Monday, July 29, 2013

Badass Books: The Westing Game

I'm going to be honest--I wish I hadn't missed the poll for this month's YA Book Club. I've been craving a re-read of The Giver, and I'm always up for diving into A Wrinkle In Time (I read this one probably once every two years). I had never heard of The Westing Game, so when that was the selected story, I was surprised. But I guess it's always good to read something new--even if it is actually quite old.

Summary

When an eccentric millionaire dies mysteriously, sixteen very unlikely people are gathered together for the reading of the will...and what a will it is!

The mysterious death of an eccentric millionaire brings together an unlikely assortment of heirs who must uncover the circumstances of his death before they can claim their inheritance

Why I read it: YA Book Club (as previously mentioned), which is hosted by the fabulous Tracey Neithercott. For this month, she selected a host of summer reading specials (an idea that I love), and participants voted. The Westing Game won.



ZOMG Yes! I found myself pleasantly surprised by this book. It's been a while since I've read an MG story, and I forgot how fun they can be--voice, character development, plot. It's different from YA or adult, but it isn't any less lovely.

The Westing Game had quite the assortment of characters. It felt reminiscent of And Then There Were None, though not as dark. I enjoyed getting to see inside of each character's head, and I had fun trying to crack the mystery. I figured out everything except the final reveal.

Meh While I liked getting in every character's head, the narrative style was a little confusing/overwhelming at times. I wasn't sure who I was reading. I know part of that was tied to the whole mystery element, but it pulled me out of the story.

Kthxbai This was a fun read, and I wish it had been assigned to me for summer reading as a kid! Thanks for the fun, light read in midst of this crazy summer!

7 comments:

  1. I can really relate to your 'meh' category. While overall I enjoyed this book, I wouldn't say I loved it. Katy mentioned in her review that her middle grade self wouldn't have liked it, and I have to speak for middle grade Jaime and agree. Too confusing at times, especially with such a sizeable cast of characters. As an adult, it was a fun read, particularly the mystery itself, though unlike you, I didn't even try to crack it lol. (How'd you do, by the way?) Great review, Liz! :-)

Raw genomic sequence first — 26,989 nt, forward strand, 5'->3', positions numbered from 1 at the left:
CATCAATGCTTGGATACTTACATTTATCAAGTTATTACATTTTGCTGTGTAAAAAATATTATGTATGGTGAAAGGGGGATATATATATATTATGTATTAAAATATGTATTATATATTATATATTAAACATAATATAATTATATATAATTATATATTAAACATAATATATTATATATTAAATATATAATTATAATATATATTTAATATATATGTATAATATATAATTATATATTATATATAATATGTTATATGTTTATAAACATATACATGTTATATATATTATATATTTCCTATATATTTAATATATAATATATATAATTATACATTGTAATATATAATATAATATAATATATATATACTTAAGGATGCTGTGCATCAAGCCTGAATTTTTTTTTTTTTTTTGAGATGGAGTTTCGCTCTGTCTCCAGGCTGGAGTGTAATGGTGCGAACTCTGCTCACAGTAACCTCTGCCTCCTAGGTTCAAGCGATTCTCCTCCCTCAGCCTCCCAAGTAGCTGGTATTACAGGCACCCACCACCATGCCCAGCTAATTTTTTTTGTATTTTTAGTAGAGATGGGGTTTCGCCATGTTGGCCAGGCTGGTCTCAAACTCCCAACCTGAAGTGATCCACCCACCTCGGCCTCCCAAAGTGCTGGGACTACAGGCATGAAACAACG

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  2. I loved THE WESTING GAME when I was a kid, mostly because I enjoyed trying to figure out the clues and because of the twist at the end. I've been reading it to my son (unfortunately we didn't finish on time to participate in the YA Book Club) and I have to admit that I'm not loving it as much now. It's not an easy book to read out loud at all, especially because of the issues with the narrative style, as you pointed out. Ah well. I recently read him A WRINKLE IN TIME, and that one always lives up to when I originally read it. Thanks for sharing your thoughts, Liz! :)

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  3. I can't believe you managed to work out what was going on! I was completely wrapped up and had no idea what was going on (in a good way :) I think the voice thing is a common point in everyone's reviews--it is a little disconcerting to have an MG story told in such an adult way. I absolutely loved it, though--definitely agree with your conclusions!

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  4. You figured it all out? I'm impressed. You should start a detective agency. Even after reading this years ago and forgetting the ending I didn't figure it out.

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  5. I think it was definitely dated in terms of style and delivery-- but I really enjoyed it. I think it's interesting you consider it a MG-- I didn't think of it as fitting a modern category-- though Turtle was a slightly more prominent character, it hadn't occurred to me. I definitely didn't figure it out. Not a whit. I noticed the words from America the Beautiful kept cropping up, but I didn't bother to write the whole down and see which words were missing.

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  6. Yeah, the narrative was weird in some places. It reminded me of a movie where the main character randomly turns to the camera and shares something super secret with the audience.

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  7. The narrative was the biggest issue for me too, Liz. I get the author's intention to keep the mystery a mystery, but I wanted to be in one narrator's head (preferably Turtle's) for the duration of the story.

    And hello... I TOTALLY want to reread THE GIVER. It's one of my very favorite middle grade books!

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